"Why is he doing it [this way]? Precisely because the Reform Party wants to have its own extraordinary elections. There is no reason for this, and the fact that the Reform Party is so provocative or sobering as to come and get away with me shows that they want to maximize their current percentage (support rating - ed.) as soon as possible and call for an extraordinary election," a tactic he called irresponsible.

Reform's chief whip at the Riigikogu Mart Võrklaev rejected that claim and stated that the party's actions were legitimate, telling "Esimene stuudio" that: "The Center Party were the ones to disband the recent coalition. The Center Party did so when it presented a bill to disband the government together with the opposition, with the family benefits bill and when the Center Party and EKRE voted against education in Estonian last Wednesday," referring in turn to a vote of no-confidence in Kaja Kallas tabled by Martin Helme, prior to Kallas dismissing the Center ministers, Center's unilateral tabling of a bill to boost family benefits, and Center's voting with EKRE in rejecting a bill which would have made kindergarten education in Estonian-only.

As to Reform's offer of coalition, Võrklaev said: "The Reform Party has today proposed in good faith to Isamaa and SDE to put together a functioning government, and that in a case where we are in a difficult security situation; we know that the autumn and winter will be very difficult, that the country will have a stable government and make important decisions."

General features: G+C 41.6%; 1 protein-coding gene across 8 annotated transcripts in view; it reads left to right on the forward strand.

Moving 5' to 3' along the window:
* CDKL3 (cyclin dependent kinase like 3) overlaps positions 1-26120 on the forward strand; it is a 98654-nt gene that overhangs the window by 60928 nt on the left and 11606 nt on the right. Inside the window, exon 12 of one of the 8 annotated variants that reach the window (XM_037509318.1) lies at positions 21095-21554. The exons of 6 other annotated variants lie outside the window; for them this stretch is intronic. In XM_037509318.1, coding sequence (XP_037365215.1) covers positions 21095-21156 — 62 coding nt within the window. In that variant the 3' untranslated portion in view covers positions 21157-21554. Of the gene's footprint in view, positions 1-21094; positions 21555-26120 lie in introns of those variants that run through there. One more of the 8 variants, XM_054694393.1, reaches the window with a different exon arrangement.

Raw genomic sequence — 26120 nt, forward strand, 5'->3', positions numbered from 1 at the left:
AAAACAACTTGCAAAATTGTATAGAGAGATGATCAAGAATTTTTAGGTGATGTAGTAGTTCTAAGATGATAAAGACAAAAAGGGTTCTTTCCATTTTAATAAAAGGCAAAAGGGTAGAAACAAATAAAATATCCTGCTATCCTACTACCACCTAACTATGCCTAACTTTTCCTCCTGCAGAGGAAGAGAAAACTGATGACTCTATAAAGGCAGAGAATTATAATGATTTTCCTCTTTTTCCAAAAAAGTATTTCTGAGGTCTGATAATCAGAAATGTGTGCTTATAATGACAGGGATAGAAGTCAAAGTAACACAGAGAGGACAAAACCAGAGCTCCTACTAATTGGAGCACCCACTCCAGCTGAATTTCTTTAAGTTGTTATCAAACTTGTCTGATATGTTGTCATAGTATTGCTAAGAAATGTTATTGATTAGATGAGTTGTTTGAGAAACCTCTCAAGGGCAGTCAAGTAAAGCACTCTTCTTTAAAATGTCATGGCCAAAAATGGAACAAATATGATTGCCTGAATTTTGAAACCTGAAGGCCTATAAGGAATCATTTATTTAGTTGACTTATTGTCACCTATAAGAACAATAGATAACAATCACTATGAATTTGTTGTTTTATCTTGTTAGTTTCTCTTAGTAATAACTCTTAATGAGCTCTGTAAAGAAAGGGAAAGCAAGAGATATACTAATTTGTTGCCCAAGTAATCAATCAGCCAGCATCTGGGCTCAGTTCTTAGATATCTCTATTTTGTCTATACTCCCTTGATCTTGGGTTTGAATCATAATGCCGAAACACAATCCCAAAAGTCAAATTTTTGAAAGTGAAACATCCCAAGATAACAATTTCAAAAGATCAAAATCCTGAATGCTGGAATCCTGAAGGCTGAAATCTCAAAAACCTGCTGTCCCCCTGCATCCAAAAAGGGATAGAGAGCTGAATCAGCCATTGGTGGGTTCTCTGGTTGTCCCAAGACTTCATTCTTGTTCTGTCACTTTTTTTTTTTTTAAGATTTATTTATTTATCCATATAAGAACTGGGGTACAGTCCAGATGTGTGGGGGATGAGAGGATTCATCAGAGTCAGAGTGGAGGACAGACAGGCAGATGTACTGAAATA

Also appearing on "Esimene stuudio," SDE deputy chair Riina Sikkut said that talk of extraordinary elections reflected society's expectation that the parties would resolve their problems.

"In fact, the expectation is just for clarity, and one way to get it is through extraordinary elections, and it's somewhat interesting," she said.

"We can discuss whether someone wants to call extraordinary elections or not, but the real point is that [clarity]. We have not been able to meet the expectations of the public, in governing wisely, and a solution is being sought elsewhere, because there is no hope that we will reach a strong agreement here and be able to continue through to the general election in nine months' time," Sikkut went on.

Center's deputy chair and health minister until last Friday, Tanel Kiik, said that extraordinary elections would not be a disaster for his party, as its support has started to grow again – meaning he did not rule out extraordinary elections and did not rule out a vote of no-confidence in Kaja Kalla.

He said: "It cannot be ruled out that this will have to be done at some point. It is now necessary to find out who will be in the coalition and who is in opposition."

Tõnis Lukas questioned the wisdom of extraordinary elections - never before held in Estonia since the restoration of independence – adding that in other countries where this has happened, there frequently is not a more stable situation in those countries after the off-schedule elections, than there was before.

Isamaa was last in office with Reform in November 2016 when it, along with SDE, called first for the resignation of Taavi Rõivas as premier, following that up with a vote of no-confidence and his replacement by Jüri Ratas (Center).

Isamaa continued in office with Center, and then EKRE, from April 2019 to last January.


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Editor: Andrew Whyte